'Other birds may also contaminate the nectar in the feeder with their beaks or by dropping debris into the liquid and spoiled nectar can pose health risks to hummingbirds,' Paris adds.

How to stop other birds from using a hummingbird feeder

hummingbirds on feeder

(Image credit: Stephanie Frey Photo / Alamy Stock Photo)

There are a few things you can do to discourage other birds from using hummingbird feeders in your garden. 

'Position the feeder in a location that is easily accessible to hummingbirds but less accessible to larger birds,' suggests Paris. Knowing where to place a hummingbird feeder can be tricky but choosing a location that is only easy for these small birds to get to, such as among tree foliage, can discourage larger birds from going near it.

Another method and an obvious choice for lovers of all birds is to provide alternative food sources for the larger species. 'Offering other food sources, such as an orange or a jelly feeder, could help steer orioles or other nectar-loving species from your hummingbird feeder,' says Dr. Emma Greig, project leader of Project FeederWatch at Cornell Lab of Ornithology.

By learning where to hang bird feeders for other birds you should be able to keep unwanted guests dining at your hummingbird station.

You can also make it physically harder for other birds to use a hummingbird feeder with something like a baffle, like this clear baffle from Amazon, which creates a protective barrier. 'Install a baffle or cage around the feeder to prevent larger birds from accessing it. These barriers can be designed specifically for hummingbird feeders and are effective in keeping larger birds away,' says Autumn.

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How do you keep insects away from hummingbird feeders?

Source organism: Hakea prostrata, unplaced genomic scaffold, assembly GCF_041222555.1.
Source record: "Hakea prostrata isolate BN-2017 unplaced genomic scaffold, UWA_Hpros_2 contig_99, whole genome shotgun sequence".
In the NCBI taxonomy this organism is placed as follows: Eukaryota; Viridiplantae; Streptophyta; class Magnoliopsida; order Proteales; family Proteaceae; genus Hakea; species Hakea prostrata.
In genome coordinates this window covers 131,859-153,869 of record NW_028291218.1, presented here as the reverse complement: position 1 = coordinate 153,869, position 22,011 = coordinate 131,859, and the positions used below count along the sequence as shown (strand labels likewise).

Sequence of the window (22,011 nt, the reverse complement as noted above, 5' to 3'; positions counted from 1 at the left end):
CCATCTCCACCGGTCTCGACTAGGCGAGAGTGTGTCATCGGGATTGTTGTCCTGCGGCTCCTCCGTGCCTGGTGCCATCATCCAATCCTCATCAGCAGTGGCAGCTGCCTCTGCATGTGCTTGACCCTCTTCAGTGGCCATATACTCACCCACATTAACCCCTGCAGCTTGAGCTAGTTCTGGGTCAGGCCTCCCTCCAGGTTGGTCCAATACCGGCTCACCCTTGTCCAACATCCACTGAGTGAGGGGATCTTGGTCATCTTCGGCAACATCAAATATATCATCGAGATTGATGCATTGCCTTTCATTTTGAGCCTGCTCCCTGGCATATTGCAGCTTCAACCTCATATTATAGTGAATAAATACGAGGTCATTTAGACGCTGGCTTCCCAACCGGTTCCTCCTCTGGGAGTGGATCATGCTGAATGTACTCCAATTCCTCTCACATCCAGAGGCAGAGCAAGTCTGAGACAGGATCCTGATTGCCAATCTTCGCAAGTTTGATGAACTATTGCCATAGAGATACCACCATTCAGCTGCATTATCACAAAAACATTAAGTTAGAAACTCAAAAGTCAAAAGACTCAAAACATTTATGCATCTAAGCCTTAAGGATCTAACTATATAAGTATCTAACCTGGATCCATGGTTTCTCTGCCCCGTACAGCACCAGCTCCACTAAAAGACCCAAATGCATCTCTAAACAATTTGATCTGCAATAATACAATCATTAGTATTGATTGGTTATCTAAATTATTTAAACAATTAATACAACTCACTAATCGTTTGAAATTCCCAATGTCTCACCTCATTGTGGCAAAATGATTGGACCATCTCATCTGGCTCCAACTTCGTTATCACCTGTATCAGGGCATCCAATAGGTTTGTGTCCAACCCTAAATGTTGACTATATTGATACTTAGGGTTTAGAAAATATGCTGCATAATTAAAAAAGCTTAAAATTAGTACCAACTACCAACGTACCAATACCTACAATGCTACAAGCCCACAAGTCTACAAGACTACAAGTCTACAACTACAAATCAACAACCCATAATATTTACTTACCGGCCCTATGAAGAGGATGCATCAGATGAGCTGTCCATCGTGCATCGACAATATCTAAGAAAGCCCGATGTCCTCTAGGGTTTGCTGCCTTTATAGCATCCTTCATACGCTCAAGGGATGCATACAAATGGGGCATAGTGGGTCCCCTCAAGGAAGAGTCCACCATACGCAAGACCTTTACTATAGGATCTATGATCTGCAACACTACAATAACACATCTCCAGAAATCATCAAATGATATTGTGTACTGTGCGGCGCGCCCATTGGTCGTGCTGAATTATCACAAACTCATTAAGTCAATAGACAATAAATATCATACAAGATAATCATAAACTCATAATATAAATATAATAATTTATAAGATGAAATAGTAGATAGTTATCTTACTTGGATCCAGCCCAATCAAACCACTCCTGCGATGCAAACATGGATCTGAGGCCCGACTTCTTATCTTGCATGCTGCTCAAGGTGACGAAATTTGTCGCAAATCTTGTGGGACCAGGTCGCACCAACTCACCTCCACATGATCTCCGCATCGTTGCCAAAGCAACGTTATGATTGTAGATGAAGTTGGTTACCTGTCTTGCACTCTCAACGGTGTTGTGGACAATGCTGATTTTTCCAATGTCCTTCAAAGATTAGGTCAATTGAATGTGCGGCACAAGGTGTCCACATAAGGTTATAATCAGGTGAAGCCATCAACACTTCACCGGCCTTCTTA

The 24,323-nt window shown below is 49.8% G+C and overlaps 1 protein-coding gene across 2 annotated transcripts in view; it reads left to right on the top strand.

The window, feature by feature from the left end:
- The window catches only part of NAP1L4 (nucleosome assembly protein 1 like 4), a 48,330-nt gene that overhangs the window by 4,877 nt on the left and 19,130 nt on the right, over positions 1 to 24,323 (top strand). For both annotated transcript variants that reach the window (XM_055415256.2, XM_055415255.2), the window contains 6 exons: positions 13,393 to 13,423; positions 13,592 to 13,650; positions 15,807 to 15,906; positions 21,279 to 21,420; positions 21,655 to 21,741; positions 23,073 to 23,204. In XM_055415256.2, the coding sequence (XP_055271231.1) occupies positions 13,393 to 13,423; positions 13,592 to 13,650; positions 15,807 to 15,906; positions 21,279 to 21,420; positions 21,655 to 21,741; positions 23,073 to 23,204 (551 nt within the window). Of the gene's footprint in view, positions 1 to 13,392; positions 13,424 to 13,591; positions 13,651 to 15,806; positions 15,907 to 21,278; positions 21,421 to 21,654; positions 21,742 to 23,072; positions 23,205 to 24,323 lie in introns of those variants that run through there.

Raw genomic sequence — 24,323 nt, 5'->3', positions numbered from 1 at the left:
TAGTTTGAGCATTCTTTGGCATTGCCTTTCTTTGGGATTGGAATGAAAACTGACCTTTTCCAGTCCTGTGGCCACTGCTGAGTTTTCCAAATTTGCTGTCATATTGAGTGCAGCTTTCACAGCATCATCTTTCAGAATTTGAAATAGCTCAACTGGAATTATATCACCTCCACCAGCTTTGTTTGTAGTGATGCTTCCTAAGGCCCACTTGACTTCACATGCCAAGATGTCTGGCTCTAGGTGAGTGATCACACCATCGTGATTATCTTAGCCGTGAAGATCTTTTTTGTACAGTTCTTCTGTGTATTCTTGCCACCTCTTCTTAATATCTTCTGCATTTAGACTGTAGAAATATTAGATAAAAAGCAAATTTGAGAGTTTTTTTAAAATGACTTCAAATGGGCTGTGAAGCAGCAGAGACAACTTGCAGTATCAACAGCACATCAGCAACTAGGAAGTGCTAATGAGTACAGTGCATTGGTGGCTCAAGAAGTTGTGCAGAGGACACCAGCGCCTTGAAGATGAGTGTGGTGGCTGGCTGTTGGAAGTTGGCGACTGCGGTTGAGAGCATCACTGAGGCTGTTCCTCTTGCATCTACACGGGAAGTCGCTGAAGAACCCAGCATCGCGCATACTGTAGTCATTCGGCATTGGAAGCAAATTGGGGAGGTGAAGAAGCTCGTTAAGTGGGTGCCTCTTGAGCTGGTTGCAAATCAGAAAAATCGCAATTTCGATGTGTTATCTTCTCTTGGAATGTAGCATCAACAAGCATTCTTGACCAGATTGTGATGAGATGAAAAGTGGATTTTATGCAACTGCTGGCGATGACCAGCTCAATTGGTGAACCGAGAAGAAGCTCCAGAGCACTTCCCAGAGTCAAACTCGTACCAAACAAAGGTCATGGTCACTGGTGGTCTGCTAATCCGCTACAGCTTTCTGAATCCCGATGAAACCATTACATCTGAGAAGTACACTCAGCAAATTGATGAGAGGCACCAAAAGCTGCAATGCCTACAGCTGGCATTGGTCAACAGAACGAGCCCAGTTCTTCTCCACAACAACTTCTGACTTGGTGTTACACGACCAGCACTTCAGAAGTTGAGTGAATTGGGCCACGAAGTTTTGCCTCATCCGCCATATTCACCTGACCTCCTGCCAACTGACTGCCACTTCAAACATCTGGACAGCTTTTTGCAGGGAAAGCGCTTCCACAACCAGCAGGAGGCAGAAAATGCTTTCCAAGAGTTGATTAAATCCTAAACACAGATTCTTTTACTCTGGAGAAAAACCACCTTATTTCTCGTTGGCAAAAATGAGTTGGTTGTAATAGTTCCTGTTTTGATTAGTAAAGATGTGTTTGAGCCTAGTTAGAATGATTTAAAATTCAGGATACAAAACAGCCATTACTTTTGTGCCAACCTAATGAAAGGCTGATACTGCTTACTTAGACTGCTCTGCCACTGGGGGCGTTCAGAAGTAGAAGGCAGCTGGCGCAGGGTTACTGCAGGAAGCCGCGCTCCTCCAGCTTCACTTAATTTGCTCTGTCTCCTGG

It's important to keep ants out of hummingbird feeders and to keep bees away from hummingbird feeders, among other insects, because they can contaminate the hummingbird food. 

The best methods to keep insects away include regularly cleaning hummingbird feeders and providing other food and pollen sources for those insects, such as nectar-rich plants for pollinators.

You should try to discourage other birds from using a hummingbird feeder if you want to keep seeing these small feathered friends in your garden. 

Make sure you also read up on hummingbird feeder mistakes and find out when to put out hummingbird feeders to effectively attract them to your yard.

Tenielle Jordison
News Writer (Gardens)

Tenielle is a News Writer in the Gardens team at Homes & Gardens with five years of journalistic experience. She studied BA Journalism, Media and English Literature and MA Magazine Journalism at Cardiff University. Before coming to Homes & Gardens, Tenielle was in the editorial department at the Royal Horticultural Society and worked on The Garden magazine. She is passionate about sustainable living and the role gardening has to play in tackling the effects of climate change. Tenielle is also a houseplant lover who is slowly running out of room for her ever-growing collection. She has experience successfully propagating indoor plants and overcoming common houseplant problems.